While us undergraduates are battling it out on the sidelines for our compromised interests in the Campus Plan, we tend to forget that graduate students are affected by these provisions too. At tonight’s advisory Neighborhood Commission meeting on the campus plan, ANC Chair Ron Lewis mentioned that “graduate students will be parking ‘downtown’ in the next few years.” A cursory statement like that holds a lot of weight for these adults who live and study at Georgetown but also have families, children, and established lives.
For graduate students, on-campus housing is not provided as an option. Many students live in Foxhall and West Georgetown to decrease their commute, especially given Georgetown’s lack of access to a Metro station.
“Basically the first year of grad school I was on Connecticut Ave. and I would commute by Metro and shuttle bus and it really made it difficult to schedule time,” Alison Thomas (MSFS ’13) said. “You end up wasting a lot of time in transit or waiting for transit. This year, living near campus made a huge difference to my quality of life.”
In the campus plan agreement, a clause devoted to parking indicates that undergraduate students “shall be prohibited from bringing cars to campus or parking their cars on the street in Georgetown, Burleith, and Foxhall.” And that’s not all, violations will be a part of the Code of Conduct and there will be “very limited exceptions” to this rule.
This concession, intended to mitigate parking congestions in the Georgetown area, is directed at undergraduate students who presumably don’t often bring cars to campus. However, as undergraduate students are completely banned, even graduate students will end up privy to these regulations:
The University shall implement plans as well for mitigating the transportation and parking impacts from graduate students who travel to the Main Campus, with the goal of achieving significant improvements over current conditions.
Vox is curious about the effect this will have on students, whether you’re undergrad or graduate.
A relatively under-explored topic throughout Vox‘s coverage is on the question of expansion. In the agreement, there is a brief reference to establishing a satellite campus for School of Continuing Studies. This change is projected for next December (2013), with the intent to move 1,000 SCS students “at one or more satellite locations not within zip code 20007. The exact phrasing is to “identify and develop next 100 acres” as one of the long term goals for the university.
Inspired by a recent GM post, our minds began to tinker. Where will Georgetown find these 100 acres? Not only that, but who’s moving? Presumably students in SCS, but the vague language indicates the possibility of pushing other graduate students out as well.
After a 24-plus-month gestation period, which included innumerable meetings, hearings, and bitchings, this week the University and the neighbors finally welcomed into the world the long-overdue bundle of joy that is the 2010 Campus Plan. And after reading its provisions, the Vox commentariat quickly realized that this plan looks a lot more like its Burleith-dwelling mother than we’d hoped, and boy, is she ugly. Below, we have the best of the best from this championship commenting week.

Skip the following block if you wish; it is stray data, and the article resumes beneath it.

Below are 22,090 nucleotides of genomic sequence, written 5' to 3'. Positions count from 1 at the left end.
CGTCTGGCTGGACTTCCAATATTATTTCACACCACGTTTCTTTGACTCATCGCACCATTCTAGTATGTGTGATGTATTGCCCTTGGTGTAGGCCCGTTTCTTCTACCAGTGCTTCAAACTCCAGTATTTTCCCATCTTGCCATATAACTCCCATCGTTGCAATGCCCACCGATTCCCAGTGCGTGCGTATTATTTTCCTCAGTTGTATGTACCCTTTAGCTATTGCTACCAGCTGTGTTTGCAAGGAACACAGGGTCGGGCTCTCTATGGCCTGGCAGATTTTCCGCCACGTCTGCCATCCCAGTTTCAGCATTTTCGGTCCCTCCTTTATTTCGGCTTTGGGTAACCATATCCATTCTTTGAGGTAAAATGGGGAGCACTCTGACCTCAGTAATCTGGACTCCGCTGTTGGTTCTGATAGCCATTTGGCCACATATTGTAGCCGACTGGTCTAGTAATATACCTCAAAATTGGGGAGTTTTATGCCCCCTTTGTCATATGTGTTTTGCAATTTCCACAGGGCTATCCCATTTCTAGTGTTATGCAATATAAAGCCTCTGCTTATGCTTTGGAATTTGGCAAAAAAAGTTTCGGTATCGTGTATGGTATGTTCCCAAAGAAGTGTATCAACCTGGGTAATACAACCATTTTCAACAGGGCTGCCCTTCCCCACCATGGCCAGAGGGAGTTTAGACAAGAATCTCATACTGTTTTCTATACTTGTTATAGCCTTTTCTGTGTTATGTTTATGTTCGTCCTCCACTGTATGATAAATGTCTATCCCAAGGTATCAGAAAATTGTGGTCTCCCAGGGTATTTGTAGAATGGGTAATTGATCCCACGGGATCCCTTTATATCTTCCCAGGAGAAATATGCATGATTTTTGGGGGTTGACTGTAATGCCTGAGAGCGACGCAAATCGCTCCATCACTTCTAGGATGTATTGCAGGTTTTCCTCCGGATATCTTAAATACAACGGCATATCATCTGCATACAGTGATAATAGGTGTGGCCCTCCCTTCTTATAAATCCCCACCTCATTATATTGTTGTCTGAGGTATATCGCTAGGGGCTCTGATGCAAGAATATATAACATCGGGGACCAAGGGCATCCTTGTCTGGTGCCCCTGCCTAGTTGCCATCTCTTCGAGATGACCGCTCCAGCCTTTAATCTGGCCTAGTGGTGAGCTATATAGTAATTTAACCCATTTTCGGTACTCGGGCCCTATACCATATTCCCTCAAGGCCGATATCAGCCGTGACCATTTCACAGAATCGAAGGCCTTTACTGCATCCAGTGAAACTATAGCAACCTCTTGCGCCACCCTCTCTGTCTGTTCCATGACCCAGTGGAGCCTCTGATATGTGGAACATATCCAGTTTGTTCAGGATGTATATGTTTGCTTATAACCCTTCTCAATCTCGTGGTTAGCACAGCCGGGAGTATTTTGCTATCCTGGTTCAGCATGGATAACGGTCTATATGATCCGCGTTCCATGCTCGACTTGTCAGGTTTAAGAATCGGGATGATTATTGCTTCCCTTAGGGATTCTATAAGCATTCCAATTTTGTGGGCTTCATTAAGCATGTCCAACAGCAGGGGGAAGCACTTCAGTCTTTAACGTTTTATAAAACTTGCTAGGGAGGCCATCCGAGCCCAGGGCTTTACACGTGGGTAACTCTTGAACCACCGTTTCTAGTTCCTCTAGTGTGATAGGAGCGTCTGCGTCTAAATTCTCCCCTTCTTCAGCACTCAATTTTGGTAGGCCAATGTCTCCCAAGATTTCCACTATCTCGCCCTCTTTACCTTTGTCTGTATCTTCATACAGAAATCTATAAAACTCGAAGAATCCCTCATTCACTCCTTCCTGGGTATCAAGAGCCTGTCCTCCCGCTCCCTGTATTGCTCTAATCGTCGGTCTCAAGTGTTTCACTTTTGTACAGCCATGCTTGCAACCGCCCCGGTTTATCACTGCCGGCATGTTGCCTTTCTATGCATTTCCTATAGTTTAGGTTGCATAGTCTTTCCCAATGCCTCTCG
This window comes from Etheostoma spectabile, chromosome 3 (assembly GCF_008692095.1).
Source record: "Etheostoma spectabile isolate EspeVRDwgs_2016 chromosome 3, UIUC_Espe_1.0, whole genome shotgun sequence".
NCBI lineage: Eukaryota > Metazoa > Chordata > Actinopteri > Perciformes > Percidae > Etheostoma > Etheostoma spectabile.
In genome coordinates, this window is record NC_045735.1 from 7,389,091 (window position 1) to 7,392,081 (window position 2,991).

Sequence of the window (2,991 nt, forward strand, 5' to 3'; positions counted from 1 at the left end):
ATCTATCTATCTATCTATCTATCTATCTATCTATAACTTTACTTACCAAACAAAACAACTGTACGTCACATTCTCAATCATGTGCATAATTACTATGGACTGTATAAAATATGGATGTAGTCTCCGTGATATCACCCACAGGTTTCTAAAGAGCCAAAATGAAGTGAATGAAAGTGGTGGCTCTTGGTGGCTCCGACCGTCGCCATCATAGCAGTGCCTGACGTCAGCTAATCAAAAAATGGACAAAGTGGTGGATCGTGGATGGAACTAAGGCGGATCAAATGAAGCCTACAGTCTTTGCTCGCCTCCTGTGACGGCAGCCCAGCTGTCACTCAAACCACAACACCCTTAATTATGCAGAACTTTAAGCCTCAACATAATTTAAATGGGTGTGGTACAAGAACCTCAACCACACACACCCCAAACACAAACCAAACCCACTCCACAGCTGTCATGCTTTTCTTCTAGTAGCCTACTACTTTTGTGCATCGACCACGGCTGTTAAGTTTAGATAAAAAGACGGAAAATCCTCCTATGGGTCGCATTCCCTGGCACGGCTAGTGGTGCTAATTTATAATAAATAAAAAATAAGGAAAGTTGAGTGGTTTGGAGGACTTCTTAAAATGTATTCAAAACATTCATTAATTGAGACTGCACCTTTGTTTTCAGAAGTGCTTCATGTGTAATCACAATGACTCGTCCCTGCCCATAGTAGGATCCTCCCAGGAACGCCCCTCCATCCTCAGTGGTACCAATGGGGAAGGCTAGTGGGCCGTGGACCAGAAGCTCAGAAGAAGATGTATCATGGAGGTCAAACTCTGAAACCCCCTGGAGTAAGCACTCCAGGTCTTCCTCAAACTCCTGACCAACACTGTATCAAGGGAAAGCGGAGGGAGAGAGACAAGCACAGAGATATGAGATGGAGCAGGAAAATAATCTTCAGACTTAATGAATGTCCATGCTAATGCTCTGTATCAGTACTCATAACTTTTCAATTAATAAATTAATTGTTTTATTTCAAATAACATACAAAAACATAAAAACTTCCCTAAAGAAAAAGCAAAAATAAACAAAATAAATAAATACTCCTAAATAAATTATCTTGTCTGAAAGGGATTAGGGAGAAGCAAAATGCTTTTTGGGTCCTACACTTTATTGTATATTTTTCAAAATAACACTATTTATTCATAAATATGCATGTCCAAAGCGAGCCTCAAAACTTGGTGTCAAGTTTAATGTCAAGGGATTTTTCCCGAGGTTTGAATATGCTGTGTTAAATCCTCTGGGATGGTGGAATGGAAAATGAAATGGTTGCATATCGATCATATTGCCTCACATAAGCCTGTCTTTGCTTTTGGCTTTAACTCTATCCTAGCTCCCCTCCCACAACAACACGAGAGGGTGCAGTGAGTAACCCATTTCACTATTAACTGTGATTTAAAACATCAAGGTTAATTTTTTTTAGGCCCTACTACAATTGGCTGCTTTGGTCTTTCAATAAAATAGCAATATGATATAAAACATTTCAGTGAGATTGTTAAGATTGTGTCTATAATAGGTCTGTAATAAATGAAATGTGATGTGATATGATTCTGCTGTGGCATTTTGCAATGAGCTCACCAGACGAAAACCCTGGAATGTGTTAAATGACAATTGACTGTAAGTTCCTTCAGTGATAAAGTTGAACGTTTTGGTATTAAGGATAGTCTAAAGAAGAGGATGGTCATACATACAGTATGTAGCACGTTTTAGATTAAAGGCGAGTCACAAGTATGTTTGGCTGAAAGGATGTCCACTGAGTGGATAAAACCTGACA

On this fated afternoon I will face the chairman of our Georgetowne high council, Knight Ron Lewis, in grisly hand-to-hand combat to determine whose vision for the Campus Plan will prevail in fair Georgetowne. Lord Mayor Vince Gray will preside over the carnage and enforce this ancient rite’s sole rule–no kicks to the junk.
I am confident that this sickening fight to the death atop Georgetown’s seal represents the best interests of our entire community, as with my flanged mace, Grinder, I have never failed to pulverize the eye jellies of my enemies.
As many of you know, we have exhausted all other options for resolving this dispute. In February, a leadership team from the university and representatives from the neighborhood began a new set of negotiations, convening in the great Healy Hall of our forefathers to drink mead, dally with maidens fair, and blow our noses in the tablecloth. Each attendee got a suckling pig to himself. But with our number unable to find common ground after 47 hours of intense, closed-door negotiation, Lewis rent his garments, and in a fury unto madness, invoked “victoria aut mors,” which is why Olson, my boy squire, is strapping me into my resplendent armor, which some say was forged for John the Thompson, second in his name, as I dictate this.
I want to express my deep gratitude to the many members of our community who have sent me wreaths of laurel to bid me good fortune in my fight. But in the intervening hours before we celebrate my glorious victory, when I shall mount what is left of the head on Georgetowne’s great gates, we must prepare for the beginning of the next step for our university–a Great War that will unite the thuggish MSB tribes of the North, the SFSers of the South, with all their sibilant scheming, and the inscrutable mystics of Wolfington Hall.
Georgetowne is a university, and soon, it will control all its surrounding neighborhoods. Today, we move forward as one army, the distant thud of whose footsteps will drain the spirits of Lady Lenore Rubino’s most seasoned fighters, and engulf our enemies’ world in flame and despair.
I look forward to continuing to the work that lies ahead in the spirit of deep engagement and partnership.
John of Gioia
King and Lord Commander of the fearsome Blue and Grey
Earlier this week we ran a pretty lame but kind of funny contest asking you all what you would rename the Career Center. After receiving some minimal responses (come on guys, let’s see some creativity), we’ve decided to scrap the vote and, by default, give the award to Carly for “The ‘Here’s my CV, So Cawley Maybe.’” I mean, really, the other submissions didn’t stand a chance.